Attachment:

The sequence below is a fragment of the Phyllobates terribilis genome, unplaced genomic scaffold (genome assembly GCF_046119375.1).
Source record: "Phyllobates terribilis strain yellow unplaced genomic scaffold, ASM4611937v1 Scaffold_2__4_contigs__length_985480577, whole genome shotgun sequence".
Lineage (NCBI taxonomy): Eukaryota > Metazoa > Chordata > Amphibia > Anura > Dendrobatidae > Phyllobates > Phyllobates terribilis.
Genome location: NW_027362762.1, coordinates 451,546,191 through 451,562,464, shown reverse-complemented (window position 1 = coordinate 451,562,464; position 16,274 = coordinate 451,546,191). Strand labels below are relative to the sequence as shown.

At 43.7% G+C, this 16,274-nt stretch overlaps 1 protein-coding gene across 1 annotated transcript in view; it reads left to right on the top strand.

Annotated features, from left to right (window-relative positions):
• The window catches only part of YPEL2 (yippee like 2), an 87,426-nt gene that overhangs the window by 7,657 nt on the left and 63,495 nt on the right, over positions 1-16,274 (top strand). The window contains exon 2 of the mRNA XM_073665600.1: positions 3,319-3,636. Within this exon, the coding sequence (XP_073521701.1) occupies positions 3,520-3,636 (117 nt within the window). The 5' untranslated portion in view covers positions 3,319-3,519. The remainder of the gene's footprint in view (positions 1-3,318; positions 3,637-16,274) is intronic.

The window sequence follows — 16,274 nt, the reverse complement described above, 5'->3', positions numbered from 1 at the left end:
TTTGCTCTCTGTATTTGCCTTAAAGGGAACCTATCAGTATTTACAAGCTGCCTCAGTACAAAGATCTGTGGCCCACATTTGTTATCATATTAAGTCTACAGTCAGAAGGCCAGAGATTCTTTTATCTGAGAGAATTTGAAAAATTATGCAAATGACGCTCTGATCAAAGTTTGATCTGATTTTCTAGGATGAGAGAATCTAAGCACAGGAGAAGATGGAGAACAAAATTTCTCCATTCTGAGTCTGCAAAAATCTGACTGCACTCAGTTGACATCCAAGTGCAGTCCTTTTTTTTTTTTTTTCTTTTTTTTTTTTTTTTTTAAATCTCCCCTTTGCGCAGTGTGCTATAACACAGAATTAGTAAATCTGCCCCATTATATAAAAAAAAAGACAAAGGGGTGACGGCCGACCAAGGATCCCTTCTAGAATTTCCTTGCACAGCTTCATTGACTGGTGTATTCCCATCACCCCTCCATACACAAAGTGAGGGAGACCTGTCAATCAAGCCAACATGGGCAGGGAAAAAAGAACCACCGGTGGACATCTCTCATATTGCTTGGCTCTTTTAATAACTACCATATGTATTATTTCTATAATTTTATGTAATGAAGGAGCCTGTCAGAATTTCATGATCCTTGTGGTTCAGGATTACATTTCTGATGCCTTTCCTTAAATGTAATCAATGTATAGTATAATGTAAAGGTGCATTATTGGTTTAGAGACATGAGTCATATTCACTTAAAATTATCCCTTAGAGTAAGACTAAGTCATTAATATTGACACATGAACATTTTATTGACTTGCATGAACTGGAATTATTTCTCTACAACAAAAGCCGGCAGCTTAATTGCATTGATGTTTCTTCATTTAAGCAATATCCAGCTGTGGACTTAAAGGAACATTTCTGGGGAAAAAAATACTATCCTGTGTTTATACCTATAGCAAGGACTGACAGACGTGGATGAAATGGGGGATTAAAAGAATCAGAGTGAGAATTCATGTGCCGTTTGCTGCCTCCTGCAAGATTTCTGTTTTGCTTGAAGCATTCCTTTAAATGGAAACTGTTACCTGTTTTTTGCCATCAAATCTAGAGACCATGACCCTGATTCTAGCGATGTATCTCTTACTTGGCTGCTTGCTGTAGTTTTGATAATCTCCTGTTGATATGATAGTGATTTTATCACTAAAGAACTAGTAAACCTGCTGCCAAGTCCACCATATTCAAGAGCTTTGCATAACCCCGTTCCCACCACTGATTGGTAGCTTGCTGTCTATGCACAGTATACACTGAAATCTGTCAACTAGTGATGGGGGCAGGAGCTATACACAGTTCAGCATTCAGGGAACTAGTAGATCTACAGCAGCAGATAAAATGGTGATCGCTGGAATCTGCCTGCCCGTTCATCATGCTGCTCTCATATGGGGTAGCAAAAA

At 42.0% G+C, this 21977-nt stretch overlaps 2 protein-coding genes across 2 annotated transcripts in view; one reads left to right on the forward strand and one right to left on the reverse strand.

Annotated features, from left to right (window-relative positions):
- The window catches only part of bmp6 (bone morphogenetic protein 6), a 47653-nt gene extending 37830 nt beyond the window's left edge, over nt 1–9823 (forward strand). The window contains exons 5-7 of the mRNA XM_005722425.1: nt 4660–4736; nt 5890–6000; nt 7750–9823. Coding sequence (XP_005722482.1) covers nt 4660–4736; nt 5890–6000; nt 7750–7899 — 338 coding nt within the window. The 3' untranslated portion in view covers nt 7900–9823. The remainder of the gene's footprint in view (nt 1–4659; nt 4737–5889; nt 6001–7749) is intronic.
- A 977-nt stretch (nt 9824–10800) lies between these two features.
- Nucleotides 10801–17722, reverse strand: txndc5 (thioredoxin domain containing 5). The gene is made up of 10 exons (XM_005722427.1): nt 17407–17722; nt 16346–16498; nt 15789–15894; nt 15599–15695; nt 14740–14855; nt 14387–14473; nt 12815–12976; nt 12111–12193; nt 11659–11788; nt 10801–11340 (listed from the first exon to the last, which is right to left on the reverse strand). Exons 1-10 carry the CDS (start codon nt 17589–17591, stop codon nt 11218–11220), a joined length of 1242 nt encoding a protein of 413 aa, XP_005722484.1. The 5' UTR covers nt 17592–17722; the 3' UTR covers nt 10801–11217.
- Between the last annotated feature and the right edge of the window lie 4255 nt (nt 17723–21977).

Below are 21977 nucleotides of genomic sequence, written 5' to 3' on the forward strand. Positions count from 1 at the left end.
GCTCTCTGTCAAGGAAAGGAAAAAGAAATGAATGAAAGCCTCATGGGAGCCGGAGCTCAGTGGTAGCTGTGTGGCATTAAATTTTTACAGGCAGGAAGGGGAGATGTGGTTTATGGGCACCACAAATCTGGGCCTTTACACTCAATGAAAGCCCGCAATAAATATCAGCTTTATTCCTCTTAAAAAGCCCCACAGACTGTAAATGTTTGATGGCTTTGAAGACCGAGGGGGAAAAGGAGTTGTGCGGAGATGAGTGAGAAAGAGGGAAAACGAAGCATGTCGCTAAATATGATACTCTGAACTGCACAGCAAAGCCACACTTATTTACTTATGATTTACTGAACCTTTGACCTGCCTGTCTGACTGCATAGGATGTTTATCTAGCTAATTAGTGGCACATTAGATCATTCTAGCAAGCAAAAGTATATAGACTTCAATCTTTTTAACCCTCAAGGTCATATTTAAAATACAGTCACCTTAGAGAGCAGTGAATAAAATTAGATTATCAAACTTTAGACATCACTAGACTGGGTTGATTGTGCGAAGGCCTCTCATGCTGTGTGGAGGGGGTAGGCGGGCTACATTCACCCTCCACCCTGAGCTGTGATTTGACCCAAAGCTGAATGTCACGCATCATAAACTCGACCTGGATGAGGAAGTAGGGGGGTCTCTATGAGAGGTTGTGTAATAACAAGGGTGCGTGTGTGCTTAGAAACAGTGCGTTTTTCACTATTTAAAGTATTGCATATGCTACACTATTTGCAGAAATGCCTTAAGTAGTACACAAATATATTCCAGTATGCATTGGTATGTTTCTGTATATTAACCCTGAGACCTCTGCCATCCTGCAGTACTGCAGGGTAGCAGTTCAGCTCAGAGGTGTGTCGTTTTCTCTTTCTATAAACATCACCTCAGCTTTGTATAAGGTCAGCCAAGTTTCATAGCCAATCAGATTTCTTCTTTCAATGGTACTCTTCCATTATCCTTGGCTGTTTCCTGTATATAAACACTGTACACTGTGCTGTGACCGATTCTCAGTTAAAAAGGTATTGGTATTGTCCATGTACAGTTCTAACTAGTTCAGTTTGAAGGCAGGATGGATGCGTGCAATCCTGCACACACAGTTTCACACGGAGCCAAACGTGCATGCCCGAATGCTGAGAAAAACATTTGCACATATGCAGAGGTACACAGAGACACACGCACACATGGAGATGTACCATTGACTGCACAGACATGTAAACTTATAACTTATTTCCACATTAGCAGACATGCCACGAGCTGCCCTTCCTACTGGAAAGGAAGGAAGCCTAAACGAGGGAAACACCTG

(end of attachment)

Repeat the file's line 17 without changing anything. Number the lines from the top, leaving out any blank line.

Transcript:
GCTCTCTGTCAAGGAAAGGAAAAAGAAATGAATGAAAGCCTCATGGGAGCCGGAGCTCAGTGGTAGCTGTGTGGCATTAAATTTTTACAGGCAGGAAGGGGAGATGTGGTTTATGGGCACCACAAATCTGGGCCTTTACACTCAATGAAAGCCCGCAATAAATATCAGCTTTATTCCTCTTAAAAAGCCCCACAGACTGTAAATGTTTGATGGCTTTGAAGACCGAGGGGGAAAAGGAGTTGTGCGGAGATGAGTGAGAAAGAGGGAAAACGAAGCATGTCGCTAAATATGATACTCTGAACTGCACAGCAAAGCCACACTTATTTACTTATGATTTACTGAACCTTTGACCTGCCTGTCTGACTGCATAGGATGTTTATCTAGCTAATTAGTGGCACATTAGATCATTCTAGCAAGCAAAAGTATATAGACTTCAATCTTTTTAACCCTCAAGGTCATATTTAAAATACAGTCACCTTAGAGAGCAGTGAATAAAATTAGATTATCAAACTTTAGACATCACTAGACTGGGTTGATTGTGCGAAGGCCTCTCATGCTGTGTGGAGGGGGTAGGCGGGCTACATTCACCCTCCACCCTGAGCTGTGATTTGACCCAAAGCTGAATGTCACGCATCATAAACTCGACCTGGATGAGGAAGTAGGGGGGTCTCTATGAGAGGTTGTGTAATAACAAGGGTGCGTGTGTGCTTAGAAACAGTGCGTTTTTCACTATTTAAAGTATTGCATATGCTACACTATTTGCAGAAATGCCTTAAGTAGTACACAAATATATTCCAGTATGCATTGGTATGTTTCTGTATATTAACCCTGAGACCTCTGCCATCCTGCAGTACTGCAGGGTAGCAGTTCAGCTCAGAGGTGTGTCGTTTTCTCTTTCTATAAACATCACCTCAGCTTTGTATAAGGTCAGCCAAGTTTCATAGCCAATCAGATTTCTTCTTTCAATGGTACTCTTCCATTATCCTTGGCTGTTTCCTGTATATAAACACTGTACACTGTGCTGTGACCGATTCTCAGTTAAAAAGGTATTGGTATTGTCCATGTACAGTTCTAACTAGTTCAGTTTGAAGGCAGGATGGATGCGTGCAATCCTGCACACACAGTTTCACACGGAGCCAAACGTGCATGCCCGAATGCTGAGAAAAACATTTGCACATATGCAGAGGTACACAGAGACACACGCACACATGGAGATGTACCATTGACTGCACAGACATGTAAACTTATAACTTATTTCCACATTAGCAGACATGCCACGAGCTGCCCTTCCTACTGGAAAGGAAGGAAGCCTAAACGAGGGAAACACCTG